President George W. Bush
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One of the biggest decisions President Bush had to make in his career happened in the early morning hours of September 11, 2001. As he sat before a classroom of second-graders in Sarasota, Florida, no one knew America was under attack. Four planes had been hijacked by terrorists, and the world was about to change forever.

President Bush writes about that tragic day in his memoir. "I sensed a presence behind me. Chief of Staff Andy Card pressed his head next to mine and whispered in my ear. 'A second plane hit the second tower. America is under attack.'"

Watch President Bush talk about his reaction. Watch

President Bush says he was initially angry. "[I thought], 'How dare they attack us,'" he says. "Then I looked at the little kids. The innocence of the children in the classroom in contrast to the evil of those who would attack America was vivid. It became very clear to me that my job was to protect the people."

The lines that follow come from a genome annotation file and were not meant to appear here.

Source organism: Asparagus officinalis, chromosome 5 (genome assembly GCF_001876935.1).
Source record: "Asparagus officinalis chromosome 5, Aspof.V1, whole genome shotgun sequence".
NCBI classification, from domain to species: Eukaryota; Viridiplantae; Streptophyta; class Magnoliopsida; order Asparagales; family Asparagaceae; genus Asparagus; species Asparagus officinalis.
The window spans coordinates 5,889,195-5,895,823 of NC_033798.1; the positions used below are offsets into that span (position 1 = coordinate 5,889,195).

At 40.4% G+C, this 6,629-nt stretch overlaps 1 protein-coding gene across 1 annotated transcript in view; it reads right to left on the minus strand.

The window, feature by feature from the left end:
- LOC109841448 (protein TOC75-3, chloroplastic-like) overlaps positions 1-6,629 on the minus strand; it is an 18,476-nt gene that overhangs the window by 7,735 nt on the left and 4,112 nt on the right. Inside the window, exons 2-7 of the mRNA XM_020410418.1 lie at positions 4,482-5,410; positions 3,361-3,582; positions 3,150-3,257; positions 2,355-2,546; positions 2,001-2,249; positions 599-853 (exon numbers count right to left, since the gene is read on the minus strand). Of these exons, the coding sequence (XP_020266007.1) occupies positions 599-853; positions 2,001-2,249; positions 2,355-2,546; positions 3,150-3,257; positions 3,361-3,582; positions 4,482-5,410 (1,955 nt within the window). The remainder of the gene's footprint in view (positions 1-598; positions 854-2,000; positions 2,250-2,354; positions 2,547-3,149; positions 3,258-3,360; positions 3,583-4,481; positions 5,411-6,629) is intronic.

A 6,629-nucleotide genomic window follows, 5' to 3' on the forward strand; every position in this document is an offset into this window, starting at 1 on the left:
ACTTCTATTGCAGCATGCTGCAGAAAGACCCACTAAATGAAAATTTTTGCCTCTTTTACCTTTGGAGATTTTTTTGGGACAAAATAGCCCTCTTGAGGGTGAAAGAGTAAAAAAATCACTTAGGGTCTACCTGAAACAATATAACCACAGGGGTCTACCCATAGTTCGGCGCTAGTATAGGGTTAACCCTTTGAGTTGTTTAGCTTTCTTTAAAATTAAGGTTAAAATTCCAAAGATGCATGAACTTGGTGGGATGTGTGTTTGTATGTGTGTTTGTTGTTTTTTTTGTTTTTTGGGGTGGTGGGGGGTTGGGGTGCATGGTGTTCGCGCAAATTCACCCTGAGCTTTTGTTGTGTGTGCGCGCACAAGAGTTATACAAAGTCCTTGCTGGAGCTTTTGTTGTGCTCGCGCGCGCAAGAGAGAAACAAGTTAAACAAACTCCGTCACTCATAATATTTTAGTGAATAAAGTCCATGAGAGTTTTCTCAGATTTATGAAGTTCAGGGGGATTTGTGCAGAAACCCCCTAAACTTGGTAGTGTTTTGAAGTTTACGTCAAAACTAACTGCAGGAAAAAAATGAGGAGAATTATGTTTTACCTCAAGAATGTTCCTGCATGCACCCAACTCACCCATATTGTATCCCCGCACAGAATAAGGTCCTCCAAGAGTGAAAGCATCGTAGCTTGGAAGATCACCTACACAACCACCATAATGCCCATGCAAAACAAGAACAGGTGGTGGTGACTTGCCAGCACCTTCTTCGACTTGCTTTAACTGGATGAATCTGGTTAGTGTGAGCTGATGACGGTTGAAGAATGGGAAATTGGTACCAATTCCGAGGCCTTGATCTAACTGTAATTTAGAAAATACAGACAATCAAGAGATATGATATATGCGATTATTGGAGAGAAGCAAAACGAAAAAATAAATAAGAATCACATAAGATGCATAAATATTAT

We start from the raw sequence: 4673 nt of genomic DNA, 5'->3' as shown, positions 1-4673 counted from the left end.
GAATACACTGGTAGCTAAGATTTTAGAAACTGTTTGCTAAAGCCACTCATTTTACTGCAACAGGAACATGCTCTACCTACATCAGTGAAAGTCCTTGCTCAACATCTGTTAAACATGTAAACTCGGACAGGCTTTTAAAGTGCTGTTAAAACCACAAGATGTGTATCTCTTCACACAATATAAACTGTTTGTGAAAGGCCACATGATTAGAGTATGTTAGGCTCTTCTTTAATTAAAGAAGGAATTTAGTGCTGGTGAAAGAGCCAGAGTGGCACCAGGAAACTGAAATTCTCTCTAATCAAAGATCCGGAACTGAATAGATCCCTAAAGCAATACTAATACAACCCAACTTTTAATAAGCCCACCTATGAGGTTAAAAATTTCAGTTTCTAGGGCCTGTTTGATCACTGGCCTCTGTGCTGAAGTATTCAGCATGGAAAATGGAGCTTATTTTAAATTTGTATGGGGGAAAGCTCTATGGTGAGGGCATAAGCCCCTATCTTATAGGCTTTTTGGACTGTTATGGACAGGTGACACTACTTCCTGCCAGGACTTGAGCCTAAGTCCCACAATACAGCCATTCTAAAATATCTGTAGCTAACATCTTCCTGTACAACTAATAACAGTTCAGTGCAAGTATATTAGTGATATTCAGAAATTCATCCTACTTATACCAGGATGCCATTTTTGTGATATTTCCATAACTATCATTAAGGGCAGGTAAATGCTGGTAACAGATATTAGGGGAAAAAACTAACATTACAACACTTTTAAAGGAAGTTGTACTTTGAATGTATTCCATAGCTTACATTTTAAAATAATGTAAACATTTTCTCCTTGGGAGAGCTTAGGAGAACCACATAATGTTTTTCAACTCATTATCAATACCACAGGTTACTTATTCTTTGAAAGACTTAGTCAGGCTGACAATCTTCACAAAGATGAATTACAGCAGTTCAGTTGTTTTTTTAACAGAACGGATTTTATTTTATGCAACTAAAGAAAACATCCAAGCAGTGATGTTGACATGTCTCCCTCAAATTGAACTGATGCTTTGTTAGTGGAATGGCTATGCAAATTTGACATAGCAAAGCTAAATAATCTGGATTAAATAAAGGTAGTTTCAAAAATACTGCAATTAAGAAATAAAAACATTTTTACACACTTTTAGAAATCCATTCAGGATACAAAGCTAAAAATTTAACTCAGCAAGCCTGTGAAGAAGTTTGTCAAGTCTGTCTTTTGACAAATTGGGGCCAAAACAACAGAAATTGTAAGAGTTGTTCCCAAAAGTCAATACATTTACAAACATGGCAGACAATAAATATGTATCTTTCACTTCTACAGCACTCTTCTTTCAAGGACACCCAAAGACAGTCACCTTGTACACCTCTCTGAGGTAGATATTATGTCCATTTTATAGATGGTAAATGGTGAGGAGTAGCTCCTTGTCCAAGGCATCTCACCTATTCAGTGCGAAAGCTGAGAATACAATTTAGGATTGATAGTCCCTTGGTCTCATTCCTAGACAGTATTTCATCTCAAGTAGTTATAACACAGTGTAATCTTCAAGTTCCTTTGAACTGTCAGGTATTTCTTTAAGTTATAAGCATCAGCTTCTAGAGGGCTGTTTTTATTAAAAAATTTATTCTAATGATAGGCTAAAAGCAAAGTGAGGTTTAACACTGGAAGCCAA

With reporters and cameras lined along the back wall of the classroom, President Bush knew his reaction would be broadcast around the world. For seven minutes, he did not move from his chair.

"I'd had enough experience as a chief executive of a state to know during a crisis that the leader must project calm," he says. "My advice to somebody who is head of an organization during a crisis is to understand that. I decided to wait for an appropriate moment, and got up and calmly left."
FROM: Former President George Bush on His Most Difficult Decisions
Published on November 09, 2010

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